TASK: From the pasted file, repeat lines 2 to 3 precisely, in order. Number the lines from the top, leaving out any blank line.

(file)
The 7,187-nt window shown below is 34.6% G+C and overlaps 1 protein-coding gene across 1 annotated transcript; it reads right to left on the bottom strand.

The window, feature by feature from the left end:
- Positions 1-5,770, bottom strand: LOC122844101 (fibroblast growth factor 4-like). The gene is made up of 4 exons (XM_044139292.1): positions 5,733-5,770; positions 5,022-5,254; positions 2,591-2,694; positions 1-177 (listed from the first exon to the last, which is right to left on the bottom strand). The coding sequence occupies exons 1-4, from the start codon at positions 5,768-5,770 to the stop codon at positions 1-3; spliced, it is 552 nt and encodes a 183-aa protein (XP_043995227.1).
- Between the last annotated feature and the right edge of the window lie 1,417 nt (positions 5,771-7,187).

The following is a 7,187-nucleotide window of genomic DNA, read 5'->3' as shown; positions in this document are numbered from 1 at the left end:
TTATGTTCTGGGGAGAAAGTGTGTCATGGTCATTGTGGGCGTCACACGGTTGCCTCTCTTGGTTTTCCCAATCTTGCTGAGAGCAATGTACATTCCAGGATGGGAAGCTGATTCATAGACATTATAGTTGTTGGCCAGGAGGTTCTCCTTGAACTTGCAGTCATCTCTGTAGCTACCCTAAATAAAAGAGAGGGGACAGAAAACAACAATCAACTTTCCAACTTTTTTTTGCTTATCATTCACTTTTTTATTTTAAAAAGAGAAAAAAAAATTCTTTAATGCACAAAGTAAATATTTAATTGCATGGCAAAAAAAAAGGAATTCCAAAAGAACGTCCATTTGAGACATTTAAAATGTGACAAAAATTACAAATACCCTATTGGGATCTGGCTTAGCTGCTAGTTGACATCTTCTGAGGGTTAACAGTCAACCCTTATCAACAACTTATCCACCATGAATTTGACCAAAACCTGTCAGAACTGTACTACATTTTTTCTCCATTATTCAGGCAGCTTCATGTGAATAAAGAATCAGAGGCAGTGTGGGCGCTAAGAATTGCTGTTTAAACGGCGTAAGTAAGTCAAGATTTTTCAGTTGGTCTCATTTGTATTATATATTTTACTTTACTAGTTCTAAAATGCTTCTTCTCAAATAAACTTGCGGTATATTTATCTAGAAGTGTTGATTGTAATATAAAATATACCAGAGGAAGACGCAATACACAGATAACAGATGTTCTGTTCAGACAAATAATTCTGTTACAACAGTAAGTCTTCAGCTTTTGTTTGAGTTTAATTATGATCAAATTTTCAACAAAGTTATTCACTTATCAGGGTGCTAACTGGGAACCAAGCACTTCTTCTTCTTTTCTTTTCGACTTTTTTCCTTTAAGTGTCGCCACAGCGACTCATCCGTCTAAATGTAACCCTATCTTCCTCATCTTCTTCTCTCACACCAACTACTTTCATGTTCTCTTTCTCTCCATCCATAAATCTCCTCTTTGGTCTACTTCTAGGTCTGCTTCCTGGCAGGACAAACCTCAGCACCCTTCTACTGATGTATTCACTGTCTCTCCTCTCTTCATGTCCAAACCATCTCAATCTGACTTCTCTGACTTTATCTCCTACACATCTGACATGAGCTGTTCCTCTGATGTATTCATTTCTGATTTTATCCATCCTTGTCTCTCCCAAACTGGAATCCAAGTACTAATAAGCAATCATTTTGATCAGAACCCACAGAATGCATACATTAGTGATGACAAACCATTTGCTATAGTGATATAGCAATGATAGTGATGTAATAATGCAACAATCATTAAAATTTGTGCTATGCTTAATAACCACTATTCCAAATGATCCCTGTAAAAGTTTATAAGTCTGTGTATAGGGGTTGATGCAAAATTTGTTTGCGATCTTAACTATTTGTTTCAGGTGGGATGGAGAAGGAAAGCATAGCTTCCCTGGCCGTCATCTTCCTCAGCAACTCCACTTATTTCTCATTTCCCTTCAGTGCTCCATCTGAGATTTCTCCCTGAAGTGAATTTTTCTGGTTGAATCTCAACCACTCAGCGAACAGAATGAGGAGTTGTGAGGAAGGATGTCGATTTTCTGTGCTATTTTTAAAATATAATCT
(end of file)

The window, feature by feature from the left end:
- Positions 1-5,770, bottom strand: LOC122844101 (fibroblast growth factor 4-like). The gene is made up of 4 exons (XM_044139292.1): positions 5,733-5,770; positions 5,022-5,254; positions 2,591-2,694; positions 1-177 (listed from the first exon to the last, which is right to left on the bottom strand). The coding sequence occupies exons 1-4, from the start codon at positions 5,768-5,770 to the stop codon at positions 1-3; spliced, it is 552 nt and encodes a 183-aa protein (XP_043995227.1).